Zimmerman Trial Begins With Jury Selection

By Brett Snider, Esq. on June 10, 2013 | Last updated on March 21, 2019

George Zimmerman's murder trial began with jury selection on Monday, after yet another denied request from the defense to delay the trial.

Prosecutors and defense attorneys began picking potential jurors to hear the case, in which Zimmerman has been accused of killing Trayvon Martin, an unarmed teenager, reports USA Today.

As in any murder trial, picking jurors is crucial, and there are several factors that will play into who is on Zimmerman's jury.

Eligibility to Be a Juror

Responding to any jury summons is important, and it could lead to criminal penalties if you don't. But only certain individuals are qualified in to serve as a juror.

Jurors for George Zimmerman's trial must be:

More than 100 potential jurors were expected to report to the Seminole County courthouse on Monday to fill out jury questionnaires, starting a process that will take up to three weeks, reports the Orlando Sentinel.

Shrinking the Jury Pool

Both the defense and prosecution will spend the next couple of weeks winnowing down the number of potential jurors to find the half dozen or so that will sit for the trial.

One way in which many jury pools are narrowed is if a juror is either disqualified or exempted from service by being:

  • Pregnant or having child care issues,
  • 70 years of age or older,
  • Employed as a law enforcement agent,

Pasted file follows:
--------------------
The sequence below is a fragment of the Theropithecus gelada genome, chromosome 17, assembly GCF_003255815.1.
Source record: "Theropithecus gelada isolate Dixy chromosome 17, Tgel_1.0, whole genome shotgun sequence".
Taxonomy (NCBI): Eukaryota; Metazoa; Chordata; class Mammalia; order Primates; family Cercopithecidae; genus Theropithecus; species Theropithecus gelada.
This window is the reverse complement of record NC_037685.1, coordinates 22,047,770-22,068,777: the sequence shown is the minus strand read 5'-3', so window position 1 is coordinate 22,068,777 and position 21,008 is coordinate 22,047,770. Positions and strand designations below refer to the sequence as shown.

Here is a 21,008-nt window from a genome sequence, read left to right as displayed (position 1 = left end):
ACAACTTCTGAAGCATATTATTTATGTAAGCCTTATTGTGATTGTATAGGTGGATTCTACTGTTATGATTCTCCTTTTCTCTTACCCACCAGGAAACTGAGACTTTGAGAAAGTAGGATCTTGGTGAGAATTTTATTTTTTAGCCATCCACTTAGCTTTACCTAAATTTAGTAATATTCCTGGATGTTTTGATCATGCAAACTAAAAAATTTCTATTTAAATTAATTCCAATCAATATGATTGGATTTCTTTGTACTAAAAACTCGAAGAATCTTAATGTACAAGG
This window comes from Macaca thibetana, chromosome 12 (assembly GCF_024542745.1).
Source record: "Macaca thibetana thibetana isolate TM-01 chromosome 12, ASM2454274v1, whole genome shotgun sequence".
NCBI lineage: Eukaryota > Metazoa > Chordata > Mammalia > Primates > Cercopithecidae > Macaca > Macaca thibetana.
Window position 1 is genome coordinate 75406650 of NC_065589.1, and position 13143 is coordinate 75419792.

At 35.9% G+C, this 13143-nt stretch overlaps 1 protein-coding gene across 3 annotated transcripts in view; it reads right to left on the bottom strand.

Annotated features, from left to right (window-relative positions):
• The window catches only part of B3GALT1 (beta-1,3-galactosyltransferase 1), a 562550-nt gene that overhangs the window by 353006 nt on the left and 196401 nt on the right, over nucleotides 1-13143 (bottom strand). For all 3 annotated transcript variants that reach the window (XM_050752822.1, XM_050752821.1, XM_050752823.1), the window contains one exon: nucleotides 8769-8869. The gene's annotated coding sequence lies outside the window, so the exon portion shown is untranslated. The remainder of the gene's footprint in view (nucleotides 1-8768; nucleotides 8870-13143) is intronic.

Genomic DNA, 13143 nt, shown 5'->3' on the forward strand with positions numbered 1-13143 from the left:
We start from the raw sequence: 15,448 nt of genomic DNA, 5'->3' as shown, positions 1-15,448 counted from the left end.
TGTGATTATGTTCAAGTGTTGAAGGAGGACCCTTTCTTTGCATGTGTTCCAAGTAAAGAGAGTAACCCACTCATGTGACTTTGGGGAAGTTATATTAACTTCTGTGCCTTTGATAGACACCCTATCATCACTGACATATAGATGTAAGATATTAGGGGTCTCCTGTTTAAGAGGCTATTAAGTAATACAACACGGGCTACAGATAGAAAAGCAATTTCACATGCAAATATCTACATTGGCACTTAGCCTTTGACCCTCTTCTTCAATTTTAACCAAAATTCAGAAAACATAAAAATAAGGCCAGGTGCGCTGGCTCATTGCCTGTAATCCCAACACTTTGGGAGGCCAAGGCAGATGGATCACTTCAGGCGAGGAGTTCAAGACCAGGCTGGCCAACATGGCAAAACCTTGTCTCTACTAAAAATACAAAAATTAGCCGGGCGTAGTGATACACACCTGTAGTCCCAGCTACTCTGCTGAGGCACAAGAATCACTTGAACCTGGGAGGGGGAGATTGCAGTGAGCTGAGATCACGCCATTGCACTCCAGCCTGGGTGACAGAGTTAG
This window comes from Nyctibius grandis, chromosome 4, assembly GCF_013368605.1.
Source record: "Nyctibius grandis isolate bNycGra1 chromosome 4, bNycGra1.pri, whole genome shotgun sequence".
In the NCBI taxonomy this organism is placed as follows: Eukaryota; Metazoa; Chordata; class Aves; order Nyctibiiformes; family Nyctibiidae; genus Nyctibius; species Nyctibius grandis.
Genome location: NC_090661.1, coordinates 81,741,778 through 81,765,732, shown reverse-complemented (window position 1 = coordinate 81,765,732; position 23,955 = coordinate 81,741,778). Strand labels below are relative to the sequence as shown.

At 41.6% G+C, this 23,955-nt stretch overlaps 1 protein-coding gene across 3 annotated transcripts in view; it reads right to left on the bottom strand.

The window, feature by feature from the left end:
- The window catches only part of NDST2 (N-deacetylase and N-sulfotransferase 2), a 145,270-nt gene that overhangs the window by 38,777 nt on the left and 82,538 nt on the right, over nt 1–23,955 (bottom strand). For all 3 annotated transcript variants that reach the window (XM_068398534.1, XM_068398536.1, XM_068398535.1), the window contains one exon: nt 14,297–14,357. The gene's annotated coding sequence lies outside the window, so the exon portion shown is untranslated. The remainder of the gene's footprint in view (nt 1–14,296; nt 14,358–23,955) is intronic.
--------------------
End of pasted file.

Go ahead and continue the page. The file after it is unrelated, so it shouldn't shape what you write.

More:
• A practicing attorney or physician,
  • In a jury less than a year ago, or
  • A convicted felon.

The prosecution or defense may also ask individual jurors questions, in a process called voir dire, and may excuse them based on their answers.

Prohibited Topics and Questions

Although it is very likely that jurors will be questioned about their gun ownership and race, reports CBS News, there are certain areas the trial judge has barred mentioning to a jury.

According to USA Today, the judge agreed to a defense motion on Monday, preventing prosecutors from using loaded words such as:

  • Profiled,
  • Vigilante,
  • Wannabe cop, or
  • Self-appointed neighborhood watch captain.

The result of the several-week course of questioning and choosing members from the jury pool will be six jurors and several alternates for Zimmerman's trial for second-degree murder. In Florida, only first-degree murder cases are heard by 12-member juries; all other cases get six jurors.

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